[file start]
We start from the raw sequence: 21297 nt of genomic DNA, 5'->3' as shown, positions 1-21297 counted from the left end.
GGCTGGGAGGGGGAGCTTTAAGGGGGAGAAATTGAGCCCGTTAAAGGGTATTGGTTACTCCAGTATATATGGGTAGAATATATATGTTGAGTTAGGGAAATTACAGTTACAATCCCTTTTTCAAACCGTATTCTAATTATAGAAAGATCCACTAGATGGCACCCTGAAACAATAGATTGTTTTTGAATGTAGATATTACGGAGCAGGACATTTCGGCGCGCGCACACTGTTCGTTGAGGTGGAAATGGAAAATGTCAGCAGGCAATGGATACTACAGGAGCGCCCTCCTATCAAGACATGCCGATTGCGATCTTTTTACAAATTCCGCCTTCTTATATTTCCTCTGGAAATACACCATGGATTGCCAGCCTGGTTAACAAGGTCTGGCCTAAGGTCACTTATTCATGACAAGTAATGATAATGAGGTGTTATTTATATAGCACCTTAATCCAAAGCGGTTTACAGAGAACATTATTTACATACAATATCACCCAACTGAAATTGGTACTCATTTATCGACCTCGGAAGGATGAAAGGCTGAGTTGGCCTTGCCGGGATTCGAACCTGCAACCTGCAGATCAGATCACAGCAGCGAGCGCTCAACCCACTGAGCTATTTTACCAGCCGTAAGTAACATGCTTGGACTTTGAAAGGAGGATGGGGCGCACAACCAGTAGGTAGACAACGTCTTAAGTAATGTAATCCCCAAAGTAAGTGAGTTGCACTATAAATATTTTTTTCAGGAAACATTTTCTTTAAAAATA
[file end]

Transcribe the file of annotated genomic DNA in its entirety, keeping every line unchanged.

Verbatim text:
We start from the raw sequence: 21297 nt of genomic DNA, 5'->3' as shown, positions 1-21297 counted from the left end.
GGCTGGGAGGGGGAGCTTTAAGGGGGAGAAATTGAGCCCGTTAAAGGGTATTGGTTACTCCAGTATATATGGGTAGAATATATATGTTGAGTTAGGGAAATTACAGTTACAATCCCTTTTTCAAACCGTATTCTAATTATAGAAAGATCCACTAGATGGCACCCTGAAACAATAGATTGTTTTTGAATGTAGATATTACGGAGCAGGACATTTCGGCGCGCGCACACTGTTCGTTGAGGTGGAAATGGAAAATGTCAGCAGGCAATGGATACTACAGGAGCGCCCTCCTATCAAGACATGCCGATTGCGATCTTTTTACAAATTCCGCCTTCTTATATTTCCTCTGGAAATACACCATGGATTGCCAGCCTGGTTAACAAGGTCTGGCCTAAGGTCACTTATTCATGACAAGTAATGATAATGAGGTGTTATTTATATAGCACCTTAATCCAAAGCGGTTTACAGAGAACATTATTTACATACAATATCACCCAACTGAAATTGGTACTCATTTATCGACCTCGGAAGGATGAAAGGCTGAGTTGGCCTTGCCGGGATTCGAACCTGCAACCTGCAGATCAGATCACAGCAGCGAGCGCTCAACCCACTGAGCTATTTTACCAGCCGTAAGTAACATGCTTGGACTTTGAAAGGAGGATGGGGCGCACAACCAGTAGGTAGACAACGTCTTAAGTAATGTAATCCCCAAAGTAAGTGAGTTGCACTATAAATATTTTTTTCAGGAAACATTTTCTTTAAAAATA